“Lisa no longer works here.” This is a familiar refrain when I attend meetings in nursing homes. In this case, Lisa was the Director of Social Services, but the turnover is similar for Directors of Nursing, and slightly less so for Nursing Home Administrators (they make more money). These are the trinity of “building leadership.”
The nursing home industry is highly regulated, which is mostly good and necessary, but it is driven by inflexible benchmarks that keep administrators on the defensive and don’t always serve to improve care. Paperwork is King, and middle managers such as the “trinity” dance between corporate owners, state and federal regulators and our most vulnerable citizens, each with a unique amalgam of needs not neatly lumped into spreadsheet categories. By my observation, it is exhausting work. Every time a significant position turns over, facilities get stalled on improvement projects and simple upkeep. There is a loss of institutional knowledge at the very least, and in some cases, loss of the main stability in the building. Research evidence also shows that high turnover of key staff lowers quality downstream.
Despite leadership challenges, many frontline employees such as certified nursing assistants (CNA’s) and activities staff remain remarkably dedicated to the residents, but are also plagued by high turnover. My sense is that most feel a calling, because they make little more than minimum wage (and sometimes less), so they move around a lot searching for more earning potential, but often to another nursing home. Interestingly, direct care workers such as CNA’s include a high percentage of recent immigrants from a wide range of countries (depending on the region of the U.S.), and many have a knack for caregiving that seems more cultural and instinctive than learned. This is juxtaposed with others from all backgrounds that may have more training, but only “go through the motions.” Despite the fact that they are the main caregivers in nursing homes, CNA’s are only required to have 4-12 weeks of training depending on the state (plus a GED or high school diploma in most states).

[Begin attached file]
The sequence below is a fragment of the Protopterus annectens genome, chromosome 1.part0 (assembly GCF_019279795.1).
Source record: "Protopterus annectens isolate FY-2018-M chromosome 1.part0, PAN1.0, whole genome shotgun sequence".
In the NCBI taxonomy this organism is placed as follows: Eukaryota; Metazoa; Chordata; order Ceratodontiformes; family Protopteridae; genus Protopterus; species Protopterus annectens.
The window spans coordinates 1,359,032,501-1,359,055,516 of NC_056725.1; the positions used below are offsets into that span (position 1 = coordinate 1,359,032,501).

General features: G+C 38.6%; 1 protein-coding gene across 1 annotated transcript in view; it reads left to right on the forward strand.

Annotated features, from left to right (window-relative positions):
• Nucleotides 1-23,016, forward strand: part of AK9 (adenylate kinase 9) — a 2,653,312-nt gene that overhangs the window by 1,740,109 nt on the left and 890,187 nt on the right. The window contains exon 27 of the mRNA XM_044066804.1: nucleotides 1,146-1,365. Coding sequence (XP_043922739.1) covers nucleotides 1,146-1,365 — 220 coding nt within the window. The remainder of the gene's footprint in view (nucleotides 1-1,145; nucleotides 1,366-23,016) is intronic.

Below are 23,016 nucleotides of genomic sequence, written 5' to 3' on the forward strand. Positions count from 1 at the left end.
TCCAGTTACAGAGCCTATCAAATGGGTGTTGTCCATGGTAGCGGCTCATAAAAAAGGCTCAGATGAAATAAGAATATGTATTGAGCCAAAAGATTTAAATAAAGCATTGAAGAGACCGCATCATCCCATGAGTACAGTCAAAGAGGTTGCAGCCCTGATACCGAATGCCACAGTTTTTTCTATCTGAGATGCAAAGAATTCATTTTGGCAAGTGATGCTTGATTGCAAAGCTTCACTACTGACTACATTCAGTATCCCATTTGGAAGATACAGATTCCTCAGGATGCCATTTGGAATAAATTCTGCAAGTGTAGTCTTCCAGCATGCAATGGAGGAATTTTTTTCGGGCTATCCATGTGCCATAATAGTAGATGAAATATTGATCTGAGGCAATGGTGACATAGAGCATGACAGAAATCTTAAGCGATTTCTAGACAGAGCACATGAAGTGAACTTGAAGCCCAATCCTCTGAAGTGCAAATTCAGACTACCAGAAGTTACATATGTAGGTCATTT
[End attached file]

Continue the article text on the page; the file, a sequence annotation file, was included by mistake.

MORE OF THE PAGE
Nursing homes are rated on a 5 star system measured by the Centers for Medicare and Medicaid Services (CMS), that is dependent on state surveys. There are 180 or so regulations captured by three different domains: health inspections, staffing and quality of care.
You can read all the specifics at Medicare Nursing Home Compare https://www.medicare.gov/nursinghomecompare/search.html.
There is also a Nursing Home Checklist with some helpful tips.https://www.medicare.gov/NursingHomeCompare/checklist.pdf
This survey does not account for turnover of employees, or for the warmth of the direct caregiving staff. It is also (understandably) focused more on finding what’s going wrong than what’s going right.
Based on my experience of being in scores of nursing homes in several regions of the country, I have observed great care in 2- star small facilities and lousy care in 5 star resort-style ones, and everything in between. I think it is important to consider the star rating, and make sure the building is clean with a competitive staff ratio but it misses some important things. If I were looking for a nursing home for a loved one, here are the other questions I would ask and things I would look for.
What is your is your turnover rate over the last 3 years for the three key positions? Nursing Home Administrator (NHA), Director of Social Services? Director of Nursing?
How much do you pay your CNA’s per hour? How does that compare to other nursing homes in the area? To the minimum wage? What is your overall turnover rate of CNA’s?
Do you have a formal training program for managing dementia behaviors without using medications?
Can I observe a meal or social gathering during my visit?
You will choose a facility based on many things, including convenience, availability of good food, transportation, and the star rating. Just don’t forget to ask about turnover, how owners reward excellence, and what hiring practices are used to recruit and retain not only the most competent, but also the kindest caregivers. This is where the rubber meets the road.